Assassin’s Creed Chronicles: Russia is the third and final installment in the Assassin’s Creed 2.5D spin-off series, and it also happens to be the weakest entry yet.
Even though rumors indicate that there will be no new main series Assassin’s Creed in 2016, Ubisoft is not one to let its flagship franchise rest. Not even two months into 2016, and Assassin’s Creed Chronicles: Russia is the second spin-off game in the series we’ve seen released so far.
Assuming that the titles were developed as part of a trilogy, it’s no surprise that Assassin’s Creed Chronicles: Russia bares a striking resemblance to January’s Assassin’s Creed Chronicles: India and 2015’s Assassin’s Creed Chronicles: China, only with a red and grey color scheme this time around. Like those games, this is a 2.5D side-scrolling stealth action title that transports players to a time and place of historical significance for its main character. And also like those games, it tasks players with silently eliminating foes, while also completing puzzles and timed platforming challenges.
Players complete these tasks in post-Revolution Russia (circa 1918) by controlling two different protagonists. One is assassin Nikolai Orelov, who has one last mission to complete until he and his family will be allowed to leave the Order of Assassins to start new lives. And the other is Anastasia Nikolaevna, known for being the Grand Duchess of Russia during the October Revolution, and made even more famous by rumors surrounding the possibility that she survived her family’s brutal massacre.
It’s widely accepted by historians that Anastasia did in fact die at the same time as her family, but the Assassin’s Creed franchise hasn’t worried itself too much with historical details in the past, and there’s no need to start now. Anastasia is by far the most interesting character, and with a couple of brief exceptions, is really the only significant real-world historical figure in the game, so we can forgive the historical liberties taken.
Anastasia and Orelov have the same basic skills, though Anastasia has the added benefit of being able to use special Helix abilities. Those that played the previous games in the Chronicles off-shoot series should be familiar with these powers, which allow Anastasia to do things like dash from cover to cover without having to worry about being seen by the enemy.
Orelov, while lacking special Helix powers, has more gadgets that he can use to get through enemies. These include smoke bombs, a grappling hook, and a sniper rifle. The sniper rifle is Orelov’s signature weapon, and is most useful for killing enemies from afar to avoid the clumsy melee combat, which, as our Assassin’s Creed Chronicles: China review will attest, has been a problem in this spin-off series since the beginning.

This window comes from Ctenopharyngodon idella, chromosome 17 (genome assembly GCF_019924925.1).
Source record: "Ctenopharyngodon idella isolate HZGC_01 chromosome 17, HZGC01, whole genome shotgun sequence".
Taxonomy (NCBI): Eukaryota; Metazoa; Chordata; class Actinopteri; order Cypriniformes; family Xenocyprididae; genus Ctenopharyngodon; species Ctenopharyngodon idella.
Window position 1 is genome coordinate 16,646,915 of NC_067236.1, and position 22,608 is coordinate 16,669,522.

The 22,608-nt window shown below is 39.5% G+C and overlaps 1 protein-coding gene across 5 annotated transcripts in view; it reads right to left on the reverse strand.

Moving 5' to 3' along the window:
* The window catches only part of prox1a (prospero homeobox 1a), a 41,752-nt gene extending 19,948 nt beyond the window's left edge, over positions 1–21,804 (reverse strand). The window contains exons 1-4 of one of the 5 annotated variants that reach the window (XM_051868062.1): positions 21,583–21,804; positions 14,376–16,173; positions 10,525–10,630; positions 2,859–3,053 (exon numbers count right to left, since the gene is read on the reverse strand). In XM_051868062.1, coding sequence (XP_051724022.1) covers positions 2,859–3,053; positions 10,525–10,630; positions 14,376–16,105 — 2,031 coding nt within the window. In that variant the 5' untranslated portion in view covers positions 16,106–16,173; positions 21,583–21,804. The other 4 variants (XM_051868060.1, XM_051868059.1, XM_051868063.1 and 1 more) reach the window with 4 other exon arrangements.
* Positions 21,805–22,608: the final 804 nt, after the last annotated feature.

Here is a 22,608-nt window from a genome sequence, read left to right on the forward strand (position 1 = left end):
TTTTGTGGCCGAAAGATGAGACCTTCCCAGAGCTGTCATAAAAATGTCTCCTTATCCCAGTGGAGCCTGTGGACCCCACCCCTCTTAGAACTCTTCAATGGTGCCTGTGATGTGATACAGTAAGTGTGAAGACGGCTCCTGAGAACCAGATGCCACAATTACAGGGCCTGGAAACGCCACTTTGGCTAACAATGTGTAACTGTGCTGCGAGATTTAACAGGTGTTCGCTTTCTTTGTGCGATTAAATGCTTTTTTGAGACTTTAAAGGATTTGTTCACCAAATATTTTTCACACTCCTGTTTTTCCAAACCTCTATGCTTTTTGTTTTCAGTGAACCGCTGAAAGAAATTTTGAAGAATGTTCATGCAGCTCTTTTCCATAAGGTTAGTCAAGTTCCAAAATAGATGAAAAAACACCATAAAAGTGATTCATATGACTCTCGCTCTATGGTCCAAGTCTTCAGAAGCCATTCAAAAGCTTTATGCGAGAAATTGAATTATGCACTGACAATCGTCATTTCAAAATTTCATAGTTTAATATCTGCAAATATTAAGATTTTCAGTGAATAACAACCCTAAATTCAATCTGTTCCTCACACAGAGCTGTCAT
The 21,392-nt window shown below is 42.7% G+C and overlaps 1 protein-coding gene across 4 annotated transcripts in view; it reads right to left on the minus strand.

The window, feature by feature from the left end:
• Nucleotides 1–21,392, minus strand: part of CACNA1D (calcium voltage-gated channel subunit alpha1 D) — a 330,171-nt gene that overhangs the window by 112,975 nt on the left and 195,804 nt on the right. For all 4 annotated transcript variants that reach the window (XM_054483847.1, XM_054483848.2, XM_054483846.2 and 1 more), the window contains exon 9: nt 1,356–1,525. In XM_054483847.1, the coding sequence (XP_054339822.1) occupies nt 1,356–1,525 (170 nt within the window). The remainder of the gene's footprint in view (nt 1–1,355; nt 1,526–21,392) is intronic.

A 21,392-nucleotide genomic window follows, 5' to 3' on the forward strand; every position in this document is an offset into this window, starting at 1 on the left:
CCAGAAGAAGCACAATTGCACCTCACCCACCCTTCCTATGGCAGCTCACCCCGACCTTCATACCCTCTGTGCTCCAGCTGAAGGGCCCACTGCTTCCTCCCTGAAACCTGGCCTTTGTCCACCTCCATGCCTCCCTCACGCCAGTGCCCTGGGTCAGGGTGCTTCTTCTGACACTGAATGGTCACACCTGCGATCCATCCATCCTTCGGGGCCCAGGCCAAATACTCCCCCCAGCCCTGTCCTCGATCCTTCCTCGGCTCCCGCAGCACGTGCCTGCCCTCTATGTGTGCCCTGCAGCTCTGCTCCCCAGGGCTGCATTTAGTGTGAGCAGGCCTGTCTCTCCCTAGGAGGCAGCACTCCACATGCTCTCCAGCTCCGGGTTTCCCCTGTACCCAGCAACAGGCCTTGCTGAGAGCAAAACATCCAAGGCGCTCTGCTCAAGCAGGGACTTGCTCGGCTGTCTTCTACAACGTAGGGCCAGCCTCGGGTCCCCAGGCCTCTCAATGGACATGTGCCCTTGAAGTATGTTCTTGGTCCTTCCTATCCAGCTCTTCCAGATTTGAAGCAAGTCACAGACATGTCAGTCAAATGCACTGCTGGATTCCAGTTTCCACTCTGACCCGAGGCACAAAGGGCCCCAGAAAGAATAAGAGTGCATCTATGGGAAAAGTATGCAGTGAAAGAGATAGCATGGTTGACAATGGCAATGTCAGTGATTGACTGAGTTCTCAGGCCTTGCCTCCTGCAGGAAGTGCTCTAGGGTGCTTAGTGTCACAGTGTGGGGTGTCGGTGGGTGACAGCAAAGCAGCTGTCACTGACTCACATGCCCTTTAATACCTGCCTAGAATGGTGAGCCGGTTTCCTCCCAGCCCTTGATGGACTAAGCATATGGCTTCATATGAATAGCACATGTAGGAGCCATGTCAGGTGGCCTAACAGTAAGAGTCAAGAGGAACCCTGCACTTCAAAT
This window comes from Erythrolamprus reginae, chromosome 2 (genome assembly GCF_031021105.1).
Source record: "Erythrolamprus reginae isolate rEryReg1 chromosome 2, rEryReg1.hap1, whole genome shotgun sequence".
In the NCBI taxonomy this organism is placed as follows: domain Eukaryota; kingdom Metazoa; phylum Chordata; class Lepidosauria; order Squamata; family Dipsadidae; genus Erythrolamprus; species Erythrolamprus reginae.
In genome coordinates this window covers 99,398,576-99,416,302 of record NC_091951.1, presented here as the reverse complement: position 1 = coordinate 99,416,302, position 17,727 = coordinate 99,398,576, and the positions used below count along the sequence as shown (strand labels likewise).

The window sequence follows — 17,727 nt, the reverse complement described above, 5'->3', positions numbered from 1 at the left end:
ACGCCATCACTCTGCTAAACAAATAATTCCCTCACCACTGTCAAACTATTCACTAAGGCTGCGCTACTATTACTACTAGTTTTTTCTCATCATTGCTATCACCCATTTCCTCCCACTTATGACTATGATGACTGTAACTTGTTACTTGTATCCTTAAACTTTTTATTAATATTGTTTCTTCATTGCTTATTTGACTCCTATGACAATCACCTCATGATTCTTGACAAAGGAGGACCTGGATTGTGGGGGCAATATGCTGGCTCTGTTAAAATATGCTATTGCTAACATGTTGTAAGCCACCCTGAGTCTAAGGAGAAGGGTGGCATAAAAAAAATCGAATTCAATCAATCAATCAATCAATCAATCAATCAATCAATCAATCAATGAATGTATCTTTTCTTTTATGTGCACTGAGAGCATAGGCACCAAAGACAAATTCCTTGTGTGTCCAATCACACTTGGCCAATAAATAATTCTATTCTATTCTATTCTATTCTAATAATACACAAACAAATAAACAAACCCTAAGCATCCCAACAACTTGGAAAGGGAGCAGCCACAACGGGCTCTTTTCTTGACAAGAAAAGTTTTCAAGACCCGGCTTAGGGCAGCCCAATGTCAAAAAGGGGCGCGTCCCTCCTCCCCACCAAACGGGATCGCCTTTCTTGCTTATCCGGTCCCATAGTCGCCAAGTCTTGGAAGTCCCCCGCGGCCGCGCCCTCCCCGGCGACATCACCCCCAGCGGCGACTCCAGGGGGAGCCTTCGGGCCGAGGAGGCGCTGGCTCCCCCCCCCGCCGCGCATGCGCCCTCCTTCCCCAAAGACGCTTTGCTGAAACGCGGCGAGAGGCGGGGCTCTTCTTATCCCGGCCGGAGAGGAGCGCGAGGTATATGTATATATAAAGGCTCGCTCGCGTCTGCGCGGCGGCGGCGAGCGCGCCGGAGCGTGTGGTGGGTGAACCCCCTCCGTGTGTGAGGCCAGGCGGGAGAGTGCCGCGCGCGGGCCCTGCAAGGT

Continued disappointment with the melee combat aside, Orelov’s sniper rifle lends itself to some of the most interesting bits of the game. At various points, the perspective shifts to a first-person view, with players aiming down the sights of Orelov’s sniper rifle to pick off distant enemies. While these little sections of gameplay are not very challenging, they serve their purpose as a nice counterpoint to the side-scrolling action.
Even though the game works to break up the monotony, it’s hard to overlook the one-note stealth sections. Assassin’s Creed Chronicles: Russia works best when it lets players use the characters’ abilities to get through areas themselves, but there are too many sections that are favor trial-and error. There’s no sense of creativity and no room for experimentation.
The game also stumbles when it comes to the timed platforming challenges, which demand an absurd amount of precision and perfection from players. Again, there’s no sense of player control at play in these sections – simply rote repetition. In fact, a few of the later challenges might be so frustrating that players will simply put the game down and never pick it back up.
The game does feature a New Game Plus mode and a second version of New Game Plus with greatly increased difficulty, but it’s hard to imagine anyone wanting to go through the frustrating later levels again. Besides achievements and trophies, the only reason to bother with New Game Plus is to fully upgrade Anastasia and Orelov, which is not a very fulfilling venture.
As we pointed out in our Assassin’s Creed Chronicles: India review, the series began to show signs of improvement, but the issues in Assassin’s Creed Chronicles: Russia are just too glaring to ignore. The clunky hand-to-hand combat remains, and is joined by punishingly difficult timed platforming challenges and some poorly designed stealth sequences. All those elements combined make it tough to recommend Assassin’s Creed Chronicles: Russia, even to the most dedicated fans of the franchise.
Assassin’s Creed Chronicles: Russia is available now for PC, PlayStation 4, PlayStation Vita, and Xbox One. Game Rant was provided an Xbox One code for this review.